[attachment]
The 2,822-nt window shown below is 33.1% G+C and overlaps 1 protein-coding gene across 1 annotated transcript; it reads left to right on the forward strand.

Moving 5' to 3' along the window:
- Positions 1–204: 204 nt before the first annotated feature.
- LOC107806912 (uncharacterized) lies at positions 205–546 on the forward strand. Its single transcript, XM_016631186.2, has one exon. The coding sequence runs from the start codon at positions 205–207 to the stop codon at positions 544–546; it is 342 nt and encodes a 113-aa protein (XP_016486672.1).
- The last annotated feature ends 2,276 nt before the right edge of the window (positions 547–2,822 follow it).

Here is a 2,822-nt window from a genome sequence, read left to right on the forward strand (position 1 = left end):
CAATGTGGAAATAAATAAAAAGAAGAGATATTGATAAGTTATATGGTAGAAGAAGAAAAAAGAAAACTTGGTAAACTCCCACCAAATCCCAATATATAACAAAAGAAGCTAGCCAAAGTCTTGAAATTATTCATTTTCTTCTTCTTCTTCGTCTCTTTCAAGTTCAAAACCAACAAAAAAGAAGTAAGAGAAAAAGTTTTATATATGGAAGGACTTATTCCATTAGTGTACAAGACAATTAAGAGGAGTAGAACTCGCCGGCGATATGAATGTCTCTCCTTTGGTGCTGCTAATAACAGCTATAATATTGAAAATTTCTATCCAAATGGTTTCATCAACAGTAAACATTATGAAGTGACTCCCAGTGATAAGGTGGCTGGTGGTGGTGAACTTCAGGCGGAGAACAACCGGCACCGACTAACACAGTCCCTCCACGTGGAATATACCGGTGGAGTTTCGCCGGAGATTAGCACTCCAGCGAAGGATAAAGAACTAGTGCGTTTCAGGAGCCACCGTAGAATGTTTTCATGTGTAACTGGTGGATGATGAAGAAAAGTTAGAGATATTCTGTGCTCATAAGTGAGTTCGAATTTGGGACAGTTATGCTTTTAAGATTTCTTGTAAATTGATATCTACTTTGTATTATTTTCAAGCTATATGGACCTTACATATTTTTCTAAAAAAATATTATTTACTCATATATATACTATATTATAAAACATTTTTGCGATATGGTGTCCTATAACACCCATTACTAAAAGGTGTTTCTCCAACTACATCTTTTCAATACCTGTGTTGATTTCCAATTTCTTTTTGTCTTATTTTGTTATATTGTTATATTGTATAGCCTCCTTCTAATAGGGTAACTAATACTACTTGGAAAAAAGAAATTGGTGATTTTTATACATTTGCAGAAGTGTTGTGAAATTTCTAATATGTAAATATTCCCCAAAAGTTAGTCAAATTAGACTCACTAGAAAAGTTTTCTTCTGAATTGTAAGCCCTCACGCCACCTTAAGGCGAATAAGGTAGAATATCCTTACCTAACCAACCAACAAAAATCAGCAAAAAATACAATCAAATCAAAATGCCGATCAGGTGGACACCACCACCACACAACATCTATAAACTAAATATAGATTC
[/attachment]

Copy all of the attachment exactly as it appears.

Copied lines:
The 2,822-nt window shown below is 33.1% G+C and overlaps 1 protein-coding gene across 1 annotated transcript; it reads left to right on the forward strand.

Moving 5' to 3' along the window:
- Positions 1–204: 204 nt before the first annotated feature.
- LOC107806912 (uncharacterized) lies at positions 205–546 on the forward strand. Its single transcript, XM_016631186.2, has one exon. The coding sequence runs from the start codon at positions 205–207 to the stop codon at positions 544–546; it is 342 nt and encodes a 113-aa protein (XP_016486672.1).
- The last annotated feature ends 2,276 nt before the right edge of the window (positions 547–2,822 follow it).

Here is a 2,822-nt window from a genome sequence, read left to right on the forward strand (position 1 = left end):
CAATGTGGAAATAAATAAAAAGAAGAGATATTGATAAGTTATATGGTAGAAGAAGAAAAAAGAAAACTTGGTAAACTCCCACCAAATCCCAATATATAACAAAAGAAGCTAGCCAAAGTCTTGAAATTATTCATTTTCTTCTTCTTCTTCGTCTCTTTCAAGTTCAAAACCAACAAAAAAGAAGTAAGAGAAAAAGTTTTATATATGGAAGGACTTATTCCATTAGTGTACAAGACAATTAAGAGGAGTAGAACTCGCCGGCGATATGAATGTCTCTCCTTTGGTGCTGCTAATAACAGCTATAATATTGAAAATTTCTATCCAAATGGTTTCATCAACAGTAAACATTATGAAGTGACTCCCAGTGATAAGGTGGCTGGTGGTGGTGAACTTCAGGCGGAGAACAACCGGCACCGACTAACACAGTCCCTCCACGTGGAATATACCGGTGGAGTTTCGCCGGAGATTAGCACTCCAGCGAAGGATAAAGAACTAGTGCGTTTCAGGAGCCACCGTAGAATGTTTTCATGTGTAACTGGTGGATGATGAAGAAAAGTTAGAGATATTCTGTGCTCATAAGTGAGTTCGAATTTGGGACAGTTATGCTTTTAAGATTTCTTGTAAATTGATATCTACTTTGTATTATTTTCAAGCTATATGGACCTTACATATTTTTCTAAAAAAATATTATTTACTCATATATATACTATATTATAAAACATTTTTGCGATATGGTGTCCTATAACACCCATTACTAAAAGGTGTTTCTCCAACTACATCTTTTCAATACCTGTGTTGATTTCCAATTTCTTTTTGTCTTATTTTGTTATATTGTTATATTGTATAGCCTCCTTCTAATAGGGTAACTAATACTACTTGGAAAAAAGAAATTGGTGATTTTTATACATTTGCAGAAGTGTTGTGAAATTTCTAATATGTAAATATTCCCCAAAAGTTAGTCAAATTAGACTCACTAGAAAAGTTTTCTTCTGAATTGTAAGCCCTCACGCCACCTTAAGGCGAATAAGGTAGAATATCCTTACCTAACCAACCAACAAAAATCAGCAAAAAATACAATCAAATCAAAATGCCGATCAGGTGGACACCACCACCACACAACATCTATAAACTAAATATAGATTC